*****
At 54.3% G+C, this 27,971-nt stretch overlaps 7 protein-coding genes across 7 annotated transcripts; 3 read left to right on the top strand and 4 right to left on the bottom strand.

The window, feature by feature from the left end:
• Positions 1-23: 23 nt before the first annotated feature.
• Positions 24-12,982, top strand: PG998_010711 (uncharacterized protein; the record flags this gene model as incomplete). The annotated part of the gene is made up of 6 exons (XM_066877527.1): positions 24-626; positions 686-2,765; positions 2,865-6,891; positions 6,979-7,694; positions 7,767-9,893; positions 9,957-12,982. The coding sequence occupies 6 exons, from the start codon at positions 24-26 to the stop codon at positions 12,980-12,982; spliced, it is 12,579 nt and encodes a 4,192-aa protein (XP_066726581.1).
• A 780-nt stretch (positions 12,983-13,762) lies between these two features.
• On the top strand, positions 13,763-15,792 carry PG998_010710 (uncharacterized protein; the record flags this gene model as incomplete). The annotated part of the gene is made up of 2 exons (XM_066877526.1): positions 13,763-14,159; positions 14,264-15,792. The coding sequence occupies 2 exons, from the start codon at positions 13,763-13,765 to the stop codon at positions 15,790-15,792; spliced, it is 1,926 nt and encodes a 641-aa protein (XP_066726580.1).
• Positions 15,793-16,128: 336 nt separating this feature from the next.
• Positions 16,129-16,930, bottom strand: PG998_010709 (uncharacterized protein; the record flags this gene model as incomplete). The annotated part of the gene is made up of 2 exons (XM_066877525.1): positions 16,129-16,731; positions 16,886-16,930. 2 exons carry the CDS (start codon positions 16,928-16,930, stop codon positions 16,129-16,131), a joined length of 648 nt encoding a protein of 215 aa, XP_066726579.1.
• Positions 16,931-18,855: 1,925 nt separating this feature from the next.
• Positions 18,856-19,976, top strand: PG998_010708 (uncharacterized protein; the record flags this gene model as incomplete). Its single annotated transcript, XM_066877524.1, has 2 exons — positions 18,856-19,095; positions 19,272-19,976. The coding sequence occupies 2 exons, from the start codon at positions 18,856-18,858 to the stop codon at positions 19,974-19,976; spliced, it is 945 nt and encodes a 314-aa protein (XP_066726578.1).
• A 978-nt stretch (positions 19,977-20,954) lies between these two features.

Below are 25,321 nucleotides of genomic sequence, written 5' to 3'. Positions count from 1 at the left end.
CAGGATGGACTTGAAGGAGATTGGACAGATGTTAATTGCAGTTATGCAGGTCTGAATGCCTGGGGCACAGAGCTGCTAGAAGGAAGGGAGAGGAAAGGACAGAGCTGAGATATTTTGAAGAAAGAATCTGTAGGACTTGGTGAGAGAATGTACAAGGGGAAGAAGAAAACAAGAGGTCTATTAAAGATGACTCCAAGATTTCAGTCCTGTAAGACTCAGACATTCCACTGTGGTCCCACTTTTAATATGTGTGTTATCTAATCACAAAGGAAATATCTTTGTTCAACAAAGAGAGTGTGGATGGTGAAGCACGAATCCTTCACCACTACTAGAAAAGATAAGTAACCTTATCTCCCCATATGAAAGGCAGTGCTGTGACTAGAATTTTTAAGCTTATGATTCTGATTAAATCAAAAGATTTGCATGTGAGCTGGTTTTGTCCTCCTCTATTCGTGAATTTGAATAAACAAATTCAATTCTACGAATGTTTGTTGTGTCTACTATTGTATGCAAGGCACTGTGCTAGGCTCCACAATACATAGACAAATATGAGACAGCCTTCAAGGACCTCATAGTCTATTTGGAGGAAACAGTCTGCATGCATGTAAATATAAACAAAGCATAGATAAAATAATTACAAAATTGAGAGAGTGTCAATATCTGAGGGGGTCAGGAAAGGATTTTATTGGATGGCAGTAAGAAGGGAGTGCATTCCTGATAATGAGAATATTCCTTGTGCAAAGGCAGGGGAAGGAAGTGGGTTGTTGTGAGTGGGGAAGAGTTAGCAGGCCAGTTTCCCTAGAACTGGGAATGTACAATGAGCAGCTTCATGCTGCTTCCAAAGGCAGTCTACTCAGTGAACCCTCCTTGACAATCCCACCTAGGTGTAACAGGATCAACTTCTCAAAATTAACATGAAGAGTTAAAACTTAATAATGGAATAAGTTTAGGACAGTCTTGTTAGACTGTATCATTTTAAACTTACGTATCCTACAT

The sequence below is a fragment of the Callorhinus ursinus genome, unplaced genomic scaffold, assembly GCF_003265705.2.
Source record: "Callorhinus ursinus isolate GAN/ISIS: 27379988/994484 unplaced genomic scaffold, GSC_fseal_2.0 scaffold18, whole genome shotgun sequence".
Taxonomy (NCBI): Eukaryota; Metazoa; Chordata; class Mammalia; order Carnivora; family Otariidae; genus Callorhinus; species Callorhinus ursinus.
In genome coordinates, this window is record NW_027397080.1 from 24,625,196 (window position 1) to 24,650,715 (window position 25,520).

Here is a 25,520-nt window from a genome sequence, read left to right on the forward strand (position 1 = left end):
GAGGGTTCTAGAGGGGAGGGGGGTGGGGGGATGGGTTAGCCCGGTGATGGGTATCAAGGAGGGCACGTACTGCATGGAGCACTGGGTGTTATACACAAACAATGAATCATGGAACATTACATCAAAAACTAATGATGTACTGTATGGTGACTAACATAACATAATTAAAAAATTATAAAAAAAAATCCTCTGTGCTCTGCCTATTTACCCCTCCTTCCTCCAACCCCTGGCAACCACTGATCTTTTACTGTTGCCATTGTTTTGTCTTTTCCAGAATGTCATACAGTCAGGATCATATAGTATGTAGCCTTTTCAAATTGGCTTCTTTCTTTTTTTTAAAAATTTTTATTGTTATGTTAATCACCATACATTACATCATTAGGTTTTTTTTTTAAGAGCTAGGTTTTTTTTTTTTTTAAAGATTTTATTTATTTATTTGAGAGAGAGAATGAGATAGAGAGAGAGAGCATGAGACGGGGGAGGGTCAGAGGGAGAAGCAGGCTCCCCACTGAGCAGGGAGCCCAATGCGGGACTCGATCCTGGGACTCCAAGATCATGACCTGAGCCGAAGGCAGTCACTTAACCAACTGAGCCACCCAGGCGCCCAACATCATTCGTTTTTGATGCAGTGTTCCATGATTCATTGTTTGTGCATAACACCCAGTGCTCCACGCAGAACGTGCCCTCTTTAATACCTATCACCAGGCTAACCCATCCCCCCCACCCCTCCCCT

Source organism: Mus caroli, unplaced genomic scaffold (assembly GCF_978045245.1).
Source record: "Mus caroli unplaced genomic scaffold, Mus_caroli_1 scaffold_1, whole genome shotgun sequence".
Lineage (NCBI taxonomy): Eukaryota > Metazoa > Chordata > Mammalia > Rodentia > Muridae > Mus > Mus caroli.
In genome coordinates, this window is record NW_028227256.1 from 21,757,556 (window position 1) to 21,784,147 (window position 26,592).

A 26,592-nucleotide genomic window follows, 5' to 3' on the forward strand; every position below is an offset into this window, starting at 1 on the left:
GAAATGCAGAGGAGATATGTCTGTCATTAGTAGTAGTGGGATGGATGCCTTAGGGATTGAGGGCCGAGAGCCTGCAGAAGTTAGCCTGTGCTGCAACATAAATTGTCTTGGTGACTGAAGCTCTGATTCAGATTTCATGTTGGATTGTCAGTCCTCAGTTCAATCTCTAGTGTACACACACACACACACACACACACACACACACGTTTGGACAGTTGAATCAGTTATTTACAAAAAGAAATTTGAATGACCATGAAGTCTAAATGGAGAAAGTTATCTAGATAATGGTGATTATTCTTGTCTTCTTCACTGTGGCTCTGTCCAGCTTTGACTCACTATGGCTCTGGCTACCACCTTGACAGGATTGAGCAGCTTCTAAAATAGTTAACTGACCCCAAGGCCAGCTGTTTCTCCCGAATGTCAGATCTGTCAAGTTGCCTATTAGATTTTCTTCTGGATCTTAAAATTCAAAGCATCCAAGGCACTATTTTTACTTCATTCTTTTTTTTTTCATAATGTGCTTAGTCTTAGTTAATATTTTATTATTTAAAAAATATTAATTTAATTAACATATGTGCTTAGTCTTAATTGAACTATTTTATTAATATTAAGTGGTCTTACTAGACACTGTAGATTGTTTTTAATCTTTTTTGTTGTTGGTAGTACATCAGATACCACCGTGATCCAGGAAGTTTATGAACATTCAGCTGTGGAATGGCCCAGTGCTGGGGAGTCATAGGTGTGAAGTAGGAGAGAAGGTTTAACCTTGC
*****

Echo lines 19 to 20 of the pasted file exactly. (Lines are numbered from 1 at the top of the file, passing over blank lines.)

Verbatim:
GAGGGTTCTAGAGGGGAGGGGGGTGGGGGGATGGGTTAGCCCGGTGATGGGTATCAAGGAGGGCACGTACTGCATGGAGCACTGGGTGTTATACACAAACAATGAATCATGGAACATTACATCAAAAACTAATGATGTACTGTATGGTGACTAACATAACATAATTAAAAAATTATAAAAAAAAATCCTCTGTGCTCTGCCTATTTACCCCTCCTTCCTCCAACCCCTGGCAACCACTGATCTTTTACTGTTGCCATTGTTTTGTCTTTTCCAGAATGTCATACAGTCAGGATCATATAGTATGTAGCCTTTTCAAATTGGCTTCTTTCTTTTTTTTAAAAATTTTTATTGTTATGTTAATCACCATACATTACATCATTAGGTTTTTTTTTTAAGAGCTAGGTTTTTTTTTTTTTTAAAGATTTTATTTATTTATTTGAGAGAGAGAATGAGATAGAGAGAGAGAGCATGAGACGGGGGAGGGTCAGAGGGAGAAGCAGGCTCCCCACTGAGCAGGGAGCCCAATGCGGGACTCGATCCTGGGACTCCAAGATCATGACCTGAGCCGAAGGCAGTCACTTAACCAACTGAGCCACCCAGGCGCCCAACATCATTCGTTTTTGATGCAGTGTTCCATGATTCATTGTTTGTGCATAACACCCAGTGCTCCACGCAGAACGTGCCCTCTTTAATACCTATCACCAGGCTAACCCATCCCCCCCACCCCTCCCCT

Source organism: Mus caroli, unplaced genomic scaffold (assembly GCF_978045245.1).